Before the BlackBerry 5810 came along in early 2002, Research In Motion's devices were best known for their data capabilities: Push e-mail technology, Organizer features, and thumb keyboards. The 5810--the first BlackBerry to offer voice capabilities--changed that perception. This device added a GSM cell phone to the package, albeit one that required the use of a headset (it lacked both a speaker and a microphone).
The very first BlackBerry device with a phone, the boxy 5810, wasn't a looker even at the time. Sure, you got enterprise e-mail support, text messaging, and a WAP browser, but without an integrated microphone or speaker, you had to attach a headset to make calls. Needless to say, that was a drawback.
The display of the iPhone 4 features an LED backlit TFT LCD capacitive touchscreen with a pixel density of 326 pixels per inch (ppi) on a 3.5 in (8.9 cm) (diagonally measured), 960×640 display. Each pixel is 78 micrometers in width. The display has a contrast ratio of 800:1.
The iPhone 4 is the first iPhone model to have two cameras. The LED flash for the rear-facing camera (top) and the forward-facing camera (bottom, left of speaker) are not present in older models.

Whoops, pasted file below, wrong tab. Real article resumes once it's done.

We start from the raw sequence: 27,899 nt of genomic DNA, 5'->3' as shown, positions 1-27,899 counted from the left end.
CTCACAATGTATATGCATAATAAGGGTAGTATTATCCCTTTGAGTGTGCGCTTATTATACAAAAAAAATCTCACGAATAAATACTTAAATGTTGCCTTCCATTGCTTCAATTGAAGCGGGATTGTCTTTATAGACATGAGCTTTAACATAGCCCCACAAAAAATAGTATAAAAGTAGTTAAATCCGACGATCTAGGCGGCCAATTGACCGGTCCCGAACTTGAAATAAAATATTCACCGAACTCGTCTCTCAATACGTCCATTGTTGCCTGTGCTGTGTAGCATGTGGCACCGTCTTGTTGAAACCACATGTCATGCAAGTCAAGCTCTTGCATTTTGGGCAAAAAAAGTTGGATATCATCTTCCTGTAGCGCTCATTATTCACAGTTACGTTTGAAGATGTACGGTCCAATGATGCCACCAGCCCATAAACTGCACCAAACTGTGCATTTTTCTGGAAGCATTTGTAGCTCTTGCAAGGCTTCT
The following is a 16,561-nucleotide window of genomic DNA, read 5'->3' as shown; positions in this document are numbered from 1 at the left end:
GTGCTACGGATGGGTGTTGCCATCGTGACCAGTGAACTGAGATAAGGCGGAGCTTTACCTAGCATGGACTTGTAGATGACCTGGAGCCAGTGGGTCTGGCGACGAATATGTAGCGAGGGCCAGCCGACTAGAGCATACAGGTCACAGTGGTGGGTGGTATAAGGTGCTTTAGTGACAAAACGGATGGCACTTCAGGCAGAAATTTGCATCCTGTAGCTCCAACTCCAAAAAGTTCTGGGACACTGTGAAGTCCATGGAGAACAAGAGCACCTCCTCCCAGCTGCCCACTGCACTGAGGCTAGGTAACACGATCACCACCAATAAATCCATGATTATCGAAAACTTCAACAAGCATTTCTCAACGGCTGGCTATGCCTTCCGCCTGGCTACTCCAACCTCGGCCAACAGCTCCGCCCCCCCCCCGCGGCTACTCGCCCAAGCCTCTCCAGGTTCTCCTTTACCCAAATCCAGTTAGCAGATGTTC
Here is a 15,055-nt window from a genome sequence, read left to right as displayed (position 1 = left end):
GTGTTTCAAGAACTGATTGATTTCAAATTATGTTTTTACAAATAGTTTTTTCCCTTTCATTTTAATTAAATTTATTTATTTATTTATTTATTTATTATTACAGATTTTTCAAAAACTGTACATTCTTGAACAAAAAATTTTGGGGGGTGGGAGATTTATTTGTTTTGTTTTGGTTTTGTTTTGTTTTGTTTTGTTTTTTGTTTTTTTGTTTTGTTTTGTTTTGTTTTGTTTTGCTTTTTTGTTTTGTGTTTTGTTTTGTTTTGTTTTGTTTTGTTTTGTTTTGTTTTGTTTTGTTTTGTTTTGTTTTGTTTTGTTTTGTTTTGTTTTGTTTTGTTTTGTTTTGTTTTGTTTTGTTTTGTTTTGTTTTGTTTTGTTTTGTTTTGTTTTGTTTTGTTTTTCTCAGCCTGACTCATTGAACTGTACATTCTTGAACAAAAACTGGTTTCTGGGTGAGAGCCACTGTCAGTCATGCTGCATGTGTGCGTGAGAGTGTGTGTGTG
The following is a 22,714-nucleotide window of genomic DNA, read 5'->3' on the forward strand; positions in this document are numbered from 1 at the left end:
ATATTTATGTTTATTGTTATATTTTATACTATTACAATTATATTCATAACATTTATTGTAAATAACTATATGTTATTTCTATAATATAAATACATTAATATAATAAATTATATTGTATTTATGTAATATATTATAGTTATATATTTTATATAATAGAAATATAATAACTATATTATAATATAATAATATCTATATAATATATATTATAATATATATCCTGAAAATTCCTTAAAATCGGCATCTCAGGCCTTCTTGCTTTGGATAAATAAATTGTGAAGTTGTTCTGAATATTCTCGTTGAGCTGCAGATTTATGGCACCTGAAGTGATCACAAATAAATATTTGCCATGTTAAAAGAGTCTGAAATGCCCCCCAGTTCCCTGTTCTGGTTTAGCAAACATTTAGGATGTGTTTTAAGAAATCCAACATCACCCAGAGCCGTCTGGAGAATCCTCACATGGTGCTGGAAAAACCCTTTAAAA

The iPhone 4 is the first generation of iPhone to have a second microphone used for noise cancellation. It is located on the top of the unit near the headphone jack; the main microphone is on the bottom left.
Visualizing a cell phone’s design may depend only upon your preference, as cell phones will likely be constructed of flexible, clear material. The entirety of the device will serve as a screen and a touch-screen, responding far more effectively to our commands than they do today. Due to this versatility, the entire device in effect can be customized – no need for cell phone “skins” or cases anymore. Speaking of cases, these phones’ surfaces will be much more resistant to scratches and dings than current screens and may even feature recently-developed technology that allows for the device to actually repair itself using a polymer that “self-heals”.
By this point, cell phones will have become the ultimate and only communications and assistance device in our portable lives. Much as we have seen alarm clocks, calculators and MP3 players recede from use thanks to the cell phone there will be even larger implications in the coming decade. Soon, phones will be able to act as our wallets, all-in-one medical devices, and may even replace our current computing systems if a hyper-efficient projection system can be developed in the next few years. It is very likely that these devices will feature projection keyboards that can be used on a surface.